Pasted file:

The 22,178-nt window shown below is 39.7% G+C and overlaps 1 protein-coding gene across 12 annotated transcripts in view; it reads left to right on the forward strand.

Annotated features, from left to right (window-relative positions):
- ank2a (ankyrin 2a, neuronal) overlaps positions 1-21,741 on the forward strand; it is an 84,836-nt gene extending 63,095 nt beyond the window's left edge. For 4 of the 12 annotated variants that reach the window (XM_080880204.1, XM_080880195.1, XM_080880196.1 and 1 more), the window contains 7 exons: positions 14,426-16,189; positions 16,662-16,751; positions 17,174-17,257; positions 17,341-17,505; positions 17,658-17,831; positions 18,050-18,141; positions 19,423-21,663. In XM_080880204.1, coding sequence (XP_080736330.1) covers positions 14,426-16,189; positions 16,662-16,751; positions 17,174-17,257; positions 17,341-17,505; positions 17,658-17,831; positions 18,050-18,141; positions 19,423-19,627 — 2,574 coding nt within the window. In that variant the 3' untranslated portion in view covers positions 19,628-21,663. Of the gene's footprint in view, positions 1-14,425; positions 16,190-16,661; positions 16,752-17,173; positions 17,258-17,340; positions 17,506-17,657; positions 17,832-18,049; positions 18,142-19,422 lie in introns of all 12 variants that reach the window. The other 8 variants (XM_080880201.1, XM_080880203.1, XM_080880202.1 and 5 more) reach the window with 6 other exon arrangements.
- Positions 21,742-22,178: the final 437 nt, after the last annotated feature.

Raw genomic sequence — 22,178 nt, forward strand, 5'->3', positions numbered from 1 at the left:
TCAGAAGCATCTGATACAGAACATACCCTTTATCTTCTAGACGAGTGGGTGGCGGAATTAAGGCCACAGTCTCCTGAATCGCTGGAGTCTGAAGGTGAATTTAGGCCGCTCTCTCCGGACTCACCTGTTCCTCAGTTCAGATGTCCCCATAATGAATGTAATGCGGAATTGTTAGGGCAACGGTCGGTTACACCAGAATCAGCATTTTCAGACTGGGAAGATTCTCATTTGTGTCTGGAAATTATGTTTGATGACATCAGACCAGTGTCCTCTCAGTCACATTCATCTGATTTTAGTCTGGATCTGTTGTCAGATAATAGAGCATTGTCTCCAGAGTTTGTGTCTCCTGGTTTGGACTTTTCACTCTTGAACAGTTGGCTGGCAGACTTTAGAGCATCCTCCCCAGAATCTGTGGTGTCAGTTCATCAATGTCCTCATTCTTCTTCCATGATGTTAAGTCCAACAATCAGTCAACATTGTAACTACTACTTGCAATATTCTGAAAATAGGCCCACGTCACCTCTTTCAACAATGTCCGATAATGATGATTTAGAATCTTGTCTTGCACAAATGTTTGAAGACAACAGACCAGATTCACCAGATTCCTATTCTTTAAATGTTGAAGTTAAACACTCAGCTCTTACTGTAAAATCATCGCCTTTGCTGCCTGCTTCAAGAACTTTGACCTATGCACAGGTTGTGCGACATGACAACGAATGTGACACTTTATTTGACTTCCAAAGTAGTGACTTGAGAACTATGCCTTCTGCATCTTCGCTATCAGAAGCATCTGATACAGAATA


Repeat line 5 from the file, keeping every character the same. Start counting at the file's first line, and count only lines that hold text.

Raw genomic sequence — 22,178 nt, forward strand, 5'->3', positions numbered from 1 at the left: